As one of the largest economies in the world, Japan is a large, lucrative and trend-setting import market. The country is a significant energy importer and the world’s largest net importer of food. Home to 71 Fortune 500 corporations, Japan has manufacturing, exporting and trading companies that are at the heart of supply and value chains that reach across Asia and around the world. Japan is also considered one of the world’s most innovative nations on the strength of its massive investment in scientific research and tremendous success in the commercialization of new discoveries. Long recognized as a global leader in design, applied technology and advanced manufacturing, it is a cutting-edge player in energy conservation and environmental technology, digital electronics and nanotechnology, hybrid automobiles, specialty steel, machinery and robotics. Japan, however, is still a complex and protected market that demands great patience and persistence. A number of market barriers remain in place, most notably in agri-food and forestry products.
The Government of Canada has identified Japan as a Global Commerce Strategy (GCS) priority market—based on extensive consultation with government, academic and Canadian business and industry representatives—and has developed a comprehensive Market Plan that identifies the following sectors as offering clear market opportunities well suited to Canadian capabilities and interests in the region:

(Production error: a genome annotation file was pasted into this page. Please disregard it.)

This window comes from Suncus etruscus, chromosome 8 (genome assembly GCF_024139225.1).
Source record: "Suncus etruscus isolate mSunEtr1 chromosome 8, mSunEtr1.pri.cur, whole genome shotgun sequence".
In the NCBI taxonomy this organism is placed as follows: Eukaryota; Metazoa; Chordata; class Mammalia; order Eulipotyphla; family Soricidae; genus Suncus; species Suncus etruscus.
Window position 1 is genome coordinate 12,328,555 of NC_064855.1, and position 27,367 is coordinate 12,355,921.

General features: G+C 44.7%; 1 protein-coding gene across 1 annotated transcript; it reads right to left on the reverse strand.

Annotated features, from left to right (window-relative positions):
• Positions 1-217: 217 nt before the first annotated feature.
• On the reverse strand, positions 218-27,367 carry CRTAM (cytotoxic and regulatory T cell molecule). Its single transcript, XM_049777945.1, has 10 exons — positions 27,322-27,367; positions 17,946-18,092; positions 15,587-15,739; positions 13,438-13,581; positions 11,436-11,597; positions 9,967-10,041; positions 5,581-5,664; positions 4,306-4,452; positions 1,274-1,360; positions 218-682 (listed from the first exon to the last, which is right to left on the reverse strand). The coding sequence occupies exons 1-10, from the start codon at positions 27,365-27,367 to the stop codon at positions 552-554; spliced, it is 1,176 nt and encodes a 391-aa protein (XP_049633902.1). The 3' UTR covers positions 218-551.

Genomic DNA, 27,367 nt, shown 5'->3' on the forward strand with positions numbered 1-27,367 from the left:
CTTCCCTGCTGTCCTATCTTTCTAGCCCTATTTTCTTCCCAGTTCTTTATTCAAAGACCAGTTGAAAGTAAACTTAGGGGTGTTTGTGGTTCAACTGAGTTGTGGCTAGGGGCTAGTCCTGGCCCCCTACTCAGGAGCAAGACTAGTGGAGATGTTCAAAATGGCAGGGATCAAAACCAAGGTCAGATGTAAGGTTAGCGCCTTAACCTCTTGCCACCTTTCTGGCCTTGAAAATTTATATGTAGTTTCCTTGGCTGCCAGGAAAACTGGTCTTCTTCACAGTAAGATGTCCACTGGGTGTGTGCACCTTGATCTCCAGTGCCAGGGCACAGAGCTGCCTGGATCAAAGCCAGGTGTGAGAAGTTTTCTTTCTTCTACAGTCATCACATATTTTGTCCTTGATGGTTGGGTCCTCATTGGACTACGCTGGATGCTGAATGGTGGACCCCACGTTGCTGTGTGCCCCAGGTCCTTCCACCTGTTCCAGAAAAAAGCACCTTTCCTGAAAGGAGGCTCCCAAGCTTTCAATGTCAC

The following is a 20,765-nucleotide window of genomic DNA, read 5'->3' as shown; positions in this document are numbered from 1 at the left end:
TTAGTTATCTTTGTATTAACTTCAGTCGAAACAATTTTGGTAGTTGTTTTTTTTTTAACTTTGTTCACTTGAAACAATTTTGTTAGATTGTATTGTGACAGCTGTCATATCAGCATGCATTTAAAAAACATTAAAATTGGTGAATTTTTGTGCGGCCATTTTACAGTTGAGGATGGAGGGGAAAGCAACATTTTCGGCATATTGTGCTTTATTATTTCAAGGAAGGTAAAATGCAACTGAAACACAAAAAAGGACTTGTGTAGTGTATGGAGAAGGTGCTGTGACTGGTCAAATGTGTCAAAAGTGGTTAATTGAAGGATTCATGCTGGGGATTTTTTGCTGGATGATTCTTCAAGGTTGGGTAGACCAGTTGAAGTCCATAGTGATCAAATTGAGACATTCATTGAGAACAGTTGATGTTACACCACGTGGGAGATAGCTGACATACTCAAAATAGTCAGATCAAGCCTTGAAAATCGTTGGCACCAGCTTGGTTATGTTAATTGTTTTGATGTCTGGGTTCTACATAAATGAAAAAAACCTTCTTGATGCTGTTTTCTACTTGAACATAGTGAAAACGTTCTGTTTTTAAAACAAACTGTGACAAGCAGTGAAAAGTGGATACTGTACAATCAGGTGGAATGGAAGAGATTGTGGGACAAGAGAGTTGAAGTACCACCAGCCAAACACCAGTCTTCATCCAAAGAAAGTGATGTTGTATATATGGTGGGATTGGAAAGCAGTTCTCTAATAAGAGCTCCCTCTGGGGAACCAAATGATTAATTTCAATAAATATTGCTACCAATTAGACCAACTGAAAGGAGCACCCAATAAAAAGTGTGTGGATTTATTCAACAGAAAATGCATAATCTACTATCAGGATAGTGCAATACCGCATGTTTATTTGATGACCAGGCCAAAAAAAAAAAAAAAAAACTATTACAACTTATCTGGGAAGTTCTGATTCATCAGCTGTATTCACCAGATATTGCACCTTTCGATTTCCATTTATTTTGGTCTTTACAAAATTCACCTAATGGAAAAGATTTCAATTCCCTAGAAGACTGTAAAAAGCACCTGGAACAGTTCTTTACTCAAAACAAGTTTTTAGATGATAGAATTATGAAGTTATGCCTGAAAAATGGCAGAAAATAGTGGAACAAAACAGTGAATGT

Canada-Japan Commercial Relations, 2005-2009 ($ Millions)
The Government of Canada has agreed to further bilateral dialogue with Japan on regulatory cooperation, trade policy, the business environment (including investment) and domestic agricultural reform policy. Canada is also pursuing a new round of bilateral air services negotiations. With representatives in Tokyo, Nagoya, Kitakyushu and Sapporo, the Canadian Trade Commissioner Service is on the ground where it counts most in Japan to help Canadian companies tap into the rich market, investment and innovation opportunities Japan offers.
Canada has a number of bilateral trade and investment policy instruments in place that are helping to facilitate and support Canadian commercial engagement in the country:
Unless otherwise stated, all data is for 2009 and expressed in Canadian dollars. All data based on latest available national statistics drawn from a variety of sources, including Statistics Canada, Export Development Canada, Bank of Canada, IMF WEO, UNCTAD.
For further information about Japan, visit the Foreign Affairs and International Trade Canada website or contact the Trade Commissioner Service at 1-888-306-9991.
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